Our bodies are the medium through which we experience the world and ourselves, yet also the central object of our being that we can often feel most critical of. As we try to take a step further into understanding our bodies, we invite you to reflect with us on the ways in which we can see it for what it is, away from what cultural conditioning, media and contemporary narratives espouse.
1.Getting to know our body
Our bodies change continually, and something we have found essential to accepting and learning about our bodies is the need to let go of the idea that they won’t or shouldn’t change. The more we are able to meditate on how natural it is for our bodies – like everything else in nature – to change shape, the more we will be able to connect deeply with the reality and novelty of its ever-changing nature. As a practice, we encourage that we engage with our body in different ways. To touch and feel the different textures, bumps and birthmarks that embrace it. To do a body-scan to see how our body is feeling physically (after a meal, a long day, a good run, a hectic day, and the like). To understand its language of communicating with us. To dress ourselves affectionately in different styles and observe what emotions stem forth and how we respond to them. Mindfully engaging with our bodies in this way grants us the opportunity to build an intimate and realistic relationship with it and to become involved in its movements and feelings.
2.Accepting our body as it is
Each of us has a unique body type, and there is no definitive shape that is healthier than the other. We believe that as part of living more consciously, it is imperative that we start working toward and resting in the feeling of health and acceptance, overlooking a way that has been prescribed by someone else. Committing to recognising that all kinds of bodies are worthy of love, representation and acceptance is a step toward acknowledging that we wish to have not only a healthy body, but a healthy lifestyle and personal dialogue with our body and selves. Cultivating body neutrality can be an authentic way of conversing with ourselves and being human, toward our very human bodies. Watching who we are, what we do and how we think about our body can become a spring to initiate healing and identify that we are much more than our bodies.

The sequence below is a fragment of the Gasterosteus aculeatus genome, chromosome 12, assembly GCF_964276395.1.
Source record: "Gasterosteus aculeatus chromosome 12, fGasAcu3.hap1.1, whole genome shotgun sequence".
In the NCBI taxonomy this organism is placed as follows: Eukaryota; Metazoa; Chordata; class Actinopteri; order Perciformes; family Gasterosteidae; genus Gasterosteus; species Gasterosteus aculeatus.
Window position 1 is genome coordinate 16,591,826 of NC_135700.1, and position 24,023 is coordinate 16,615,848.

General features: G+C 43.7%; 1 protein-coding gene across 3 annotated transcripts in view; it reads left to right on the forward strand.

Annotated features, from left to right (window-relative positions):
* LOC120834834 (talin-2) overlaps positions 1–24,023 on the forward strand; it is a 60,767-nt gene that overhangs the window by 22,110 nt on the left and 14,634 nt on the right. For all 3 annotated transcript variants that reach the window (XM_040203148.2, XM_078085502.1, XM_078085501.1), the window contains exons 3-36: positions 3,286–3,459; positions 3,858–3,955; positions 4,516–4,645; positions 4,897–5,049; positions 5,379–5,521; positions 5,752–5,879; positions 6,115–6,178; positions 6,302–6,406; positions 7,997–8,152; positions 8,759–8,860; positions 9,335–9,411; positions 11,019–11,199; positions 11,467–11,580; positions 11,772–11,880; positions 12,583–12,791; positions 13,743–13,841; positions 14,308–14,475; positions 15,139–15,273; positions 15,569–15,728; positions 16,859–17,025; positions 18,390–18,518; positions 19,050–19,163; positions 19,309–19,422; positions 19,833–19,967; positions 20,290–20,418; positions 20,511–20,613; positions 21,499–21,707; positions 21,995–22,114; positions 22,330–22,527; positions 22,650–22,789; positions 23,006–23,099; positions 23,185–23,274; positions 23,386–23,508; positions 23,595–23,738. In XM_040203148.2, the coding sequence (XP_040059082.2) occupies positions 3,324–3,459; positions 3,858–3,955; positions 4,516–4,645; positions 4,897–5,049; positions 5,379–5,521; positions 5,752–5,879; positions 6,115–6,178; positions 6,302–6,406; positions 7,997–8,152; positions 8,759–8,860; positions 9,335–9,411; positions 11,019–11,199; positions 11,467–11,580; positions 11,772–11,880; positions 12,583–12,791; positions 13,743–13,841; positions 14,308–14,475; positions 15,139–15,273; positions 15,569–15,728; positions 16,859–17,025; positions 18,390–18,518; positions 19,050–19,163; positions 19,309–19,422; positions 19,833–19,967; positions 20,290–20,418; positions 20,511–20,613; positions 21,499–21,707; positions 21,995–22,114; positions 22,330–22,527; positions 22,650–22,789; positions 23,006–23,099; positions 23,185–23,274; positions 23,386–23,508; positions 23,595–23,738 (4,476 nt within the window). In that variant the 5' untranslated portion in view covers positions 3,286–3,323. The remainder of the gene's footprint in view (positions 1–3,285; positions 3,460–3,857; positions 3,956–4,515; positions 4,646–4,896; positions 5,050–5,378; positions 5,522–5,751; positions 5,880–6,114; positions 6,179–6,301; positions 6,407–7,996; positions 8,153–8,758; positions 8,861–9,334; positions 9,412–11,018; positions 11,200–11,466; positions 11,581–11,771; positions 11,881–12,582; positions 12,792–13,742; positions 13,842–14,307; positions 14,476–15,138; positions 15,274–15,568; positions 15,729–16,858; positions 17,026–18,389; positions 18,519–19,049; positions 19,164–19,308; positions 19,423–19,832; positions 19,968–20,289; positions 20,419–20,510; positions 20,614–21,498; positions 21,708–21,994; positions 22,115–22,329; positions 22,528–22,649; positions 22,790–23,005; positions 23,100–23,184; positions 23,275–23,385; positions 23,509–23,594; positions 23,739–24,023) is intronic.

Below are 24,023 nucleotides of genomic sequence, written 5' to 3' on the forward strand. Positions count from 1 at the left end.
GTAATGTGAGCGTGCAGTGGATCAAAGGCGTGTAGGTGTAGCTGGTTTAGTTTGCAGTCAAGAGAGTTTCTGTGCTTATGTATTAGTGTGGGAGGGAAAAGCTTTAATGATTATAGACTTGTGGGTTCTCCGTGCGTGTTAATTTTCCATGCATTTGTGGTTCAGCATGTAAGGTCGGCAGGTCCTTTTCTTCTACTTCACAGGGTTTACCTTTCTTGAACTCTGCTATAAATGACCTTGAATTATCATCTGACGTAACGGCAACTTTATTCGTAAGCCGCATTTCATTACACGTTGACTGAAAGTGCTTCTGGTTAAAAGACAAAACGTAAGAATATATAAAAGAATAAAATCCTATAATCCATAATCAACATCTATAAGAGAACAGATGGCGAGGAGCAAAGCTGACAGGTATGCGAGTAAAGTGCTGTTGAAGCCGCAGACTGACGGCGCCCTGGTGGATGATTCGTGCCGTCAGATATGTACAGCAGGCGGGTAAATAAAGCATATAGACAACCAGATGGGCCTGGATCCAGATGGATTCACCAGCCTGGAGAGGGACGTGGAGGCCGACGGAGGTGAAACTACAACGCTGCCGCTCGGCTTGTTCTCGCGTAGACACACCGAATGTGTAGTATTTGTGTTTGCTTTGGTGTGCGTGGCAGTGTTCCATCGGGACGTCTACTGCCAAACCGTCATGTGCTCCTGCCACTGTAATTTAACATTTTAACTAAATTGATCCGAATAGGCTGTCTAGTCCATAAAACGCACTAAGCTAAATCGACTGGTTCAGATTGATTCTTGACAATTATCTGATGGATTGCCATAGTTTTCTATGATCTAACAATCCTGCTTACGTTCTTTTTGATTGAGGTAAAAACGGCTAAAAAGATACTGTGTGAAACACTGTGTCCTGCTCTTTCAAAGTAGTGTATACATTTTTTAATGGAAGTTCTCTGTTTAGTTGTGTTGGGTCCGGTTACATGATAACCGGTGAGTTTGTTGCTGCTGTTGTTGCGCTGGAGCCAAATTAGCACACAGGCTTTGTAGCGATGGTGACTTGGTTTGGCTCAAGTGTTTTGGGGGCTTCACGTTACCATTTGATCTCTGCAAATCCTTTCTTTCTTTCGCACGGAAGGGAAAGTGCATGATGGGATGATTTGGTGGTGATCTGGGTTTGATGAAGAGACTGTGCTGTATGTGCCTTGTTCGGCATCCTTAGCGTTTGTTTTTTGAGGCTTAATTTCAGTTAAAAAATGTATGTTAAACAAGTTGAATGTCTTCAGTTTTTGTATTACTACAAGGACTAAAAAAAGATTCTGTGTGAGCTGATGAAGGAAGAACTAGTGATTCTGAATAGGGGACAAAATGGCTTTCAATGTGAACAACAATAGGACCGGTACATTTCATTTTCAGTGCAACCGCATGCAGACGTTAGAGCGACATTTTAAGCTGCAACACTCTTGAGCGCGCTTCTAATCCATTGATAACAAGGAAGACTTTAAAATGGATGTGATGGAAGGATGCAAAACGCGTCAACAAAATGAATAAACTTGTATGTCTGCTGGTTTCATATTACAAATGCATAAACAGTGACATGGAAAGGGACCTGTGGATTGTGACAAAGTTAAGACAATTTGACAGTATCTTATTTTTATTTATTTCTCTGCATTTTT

3.Questioning normative and cultural conceptions
The cultural ideals of beauty have long displayed a singular portrait that have enabled size discrimination, racism, and ableism, unfortunately, affecting the way we feel about ourselves. Questioning frameworks that pit us against ourselves and one another, consciously contemplating and building our personal values, as well as contributing to the larger conversation on body politics are all ways for us to challenge the status quo and play a personal and active role in bringing about an inclusive account of beauty. Concurrently, partaking in routines that help us feel good and at home with our bodies can affirm our resonance with the dynamism of our bodies.